The trial court in this case also did not consider, or address in its order, the legal insufficiency issues raised by the club and the director defendants. Florida law generally defers to the rights of social organizations to regulate their own membership. There was also an argument regarding a one year statute of limitations under the Florida Not for Profit Act.
Because the trial court did not employ the proper procedure in this case to articulate a reasonable basis for punis, and because the prospect of intrusive financial discovery following authorization for an amendment for a claim for punitive damages is a remediable injury constituting the need for the appellate court’s jurisdiction, the court granted the petition.
NO CERTIORARI FOR DEFENDANT REQUIRED TO PRODUCE A SURVEILLANCE VIDEO OF THE INCIDENT TAKEN BEFORE THE PLAINTIFF’S DEPOSITION.
Business Telecommunication Services v. Madrigal, 44 Fla. L. Weekly D326 (Fla. 3rd DCA January 30, 2019):
The surveillance in this case was evidence of what occurred on the day of the accident--not post-injury surveillance. Under those circumstances, where the videotape is “surveillance” taken of the claimant well after an alleged injury to impeach the claimant’s testimony--it is discoverable.
Simply put, “date of accident” videotape is distinguishable from “post-accident surveillance videos” of a plaintiff’s activities. As such, the scenario is distinguishable from Dodsen v. Persell, and the defendant failed to satisfy its obligations for certiorari review (i.e., departure from essential requirements of law resulting in material injury not correctible on final appeal).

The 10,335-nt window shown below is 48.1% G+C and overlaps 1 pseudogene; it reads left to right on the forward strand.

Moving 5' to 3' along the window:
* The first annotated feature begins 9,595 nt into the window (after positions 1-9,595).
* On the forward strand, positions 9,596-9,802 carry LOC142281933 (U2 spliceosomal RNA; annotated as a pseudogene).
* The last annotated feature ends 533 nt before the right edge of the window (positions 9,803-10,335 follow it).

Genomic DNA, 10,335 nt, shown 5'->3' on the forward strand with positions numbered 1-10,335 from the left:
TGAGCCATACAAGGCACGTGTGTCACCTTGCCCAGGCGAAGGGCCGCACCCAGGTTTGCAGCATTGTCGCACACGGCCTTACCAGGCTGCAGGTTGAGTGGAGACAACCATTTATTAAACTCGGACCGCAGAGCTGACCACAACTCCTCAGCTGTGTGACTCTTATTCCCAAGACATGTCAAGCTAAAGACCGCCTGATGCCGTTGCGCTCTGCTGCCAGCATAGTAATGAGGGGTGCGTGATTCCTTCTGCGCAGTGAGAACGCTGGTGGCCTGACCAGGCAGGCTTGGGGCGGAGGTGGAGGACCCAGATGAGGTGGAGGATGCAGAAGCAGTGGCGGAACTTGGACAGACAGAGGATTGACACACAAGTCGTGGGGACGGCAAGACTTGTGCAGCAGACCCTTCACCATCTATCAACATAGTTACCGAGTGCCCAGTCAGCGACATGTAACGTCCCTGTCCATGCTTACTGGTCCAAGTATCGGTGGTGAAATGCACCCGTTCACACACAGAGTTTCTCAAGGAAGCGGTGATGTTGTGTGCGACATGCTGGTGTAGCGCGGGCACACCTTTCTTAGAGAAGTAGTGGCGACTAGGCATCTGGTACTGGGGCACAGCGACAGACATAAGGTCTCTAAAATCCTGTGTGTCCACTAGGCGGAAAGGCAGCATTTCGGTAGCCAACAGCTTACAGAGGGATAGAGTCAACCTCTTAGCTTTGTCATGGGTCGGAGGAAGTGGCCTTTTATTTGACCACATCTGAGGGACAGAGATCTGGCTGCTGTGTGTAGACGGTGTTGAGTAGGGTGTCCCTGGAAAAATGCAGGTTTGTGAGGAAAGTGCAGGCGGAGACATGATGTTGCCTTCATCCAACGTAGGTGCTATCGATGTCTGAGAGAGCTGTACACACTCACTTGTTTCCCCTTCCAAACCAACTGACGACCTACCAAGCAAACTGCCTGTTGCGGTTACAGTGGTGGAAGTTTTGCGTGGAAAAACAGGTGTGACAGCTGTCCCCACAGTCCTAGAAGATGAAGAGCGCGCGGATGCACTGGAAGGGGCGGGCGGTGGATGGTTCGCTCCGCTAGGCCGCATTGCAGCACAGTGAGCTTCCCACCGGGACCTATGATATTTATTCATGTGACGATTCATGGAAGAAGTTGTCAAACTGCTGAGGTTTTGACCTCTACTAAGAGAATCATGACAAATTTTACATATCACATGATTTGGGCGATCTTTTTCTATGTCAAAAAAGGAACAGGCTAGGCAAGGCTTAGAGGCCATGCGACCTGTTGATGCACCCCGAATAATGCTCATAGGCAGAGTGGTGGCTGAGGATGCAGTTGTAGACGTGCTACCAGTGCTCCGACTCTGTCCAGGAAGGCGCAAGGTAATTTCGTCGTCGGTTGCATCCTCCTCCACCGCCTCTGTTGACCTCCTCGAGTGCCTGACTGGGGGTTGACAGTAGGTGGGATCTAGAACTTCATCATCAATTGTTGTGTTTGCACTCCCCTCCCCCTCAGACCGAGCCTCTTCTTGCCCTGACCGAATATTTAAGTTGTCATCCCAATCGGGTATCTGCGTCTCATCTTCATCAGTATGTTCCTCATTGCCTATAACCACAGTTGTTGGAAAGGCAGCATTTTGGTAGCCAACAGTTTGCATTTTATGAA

EVIDENCE REGARDING REASONABLENESS OF EXPERT’S FEE CAN COME FROM INDIVIDUAL EXPERTS WHOSE CHARGES ARE AT ISSUE, OR ANOTHER QUALIFIED EXPERT IN THE FIELD.
Belniak v. McWilliams, 44 Fla. L. Weekly D341 (Fla. 5th DCA February 1, 2019):
A prevailing party’s burden at an evidentiary cost hearing to recover an expert witness fee is to present substantial competent evidence of the services performed and the reasonable value of those services. That evidence can come from the individual expert whose charges are at issue, or another qualified expert in the same field.
ABUSE OF DISCRETION IN DENYING AN EXTENSION OF TIME WITHIN WHICH TO EFFECT SERVICE (AND IN DISMISSING ACTION) PARTICULARLY WHERE THE STATUTE OF LIMITATIONS HAD RUN AND PLAINTIFF HAD ESTABLISHED GOOD CAUSE FOR FAILURE TO SERVE WITHIN THE TIME ALLOWED BY RULE 1.070(j).
CapitalSource International v. Pitsoulakis, 44 Fla. L. Weekly D341 (Fla. 5th DCA February 1, 2019):
When the court dismisses an action when the statute of limitations has run, thereby precluded refiling of the complaint, the court should exercise its discretion in favor of extending the service deadline (especially here, where the plaintiff established good cause for the failure to serve within the time allowed).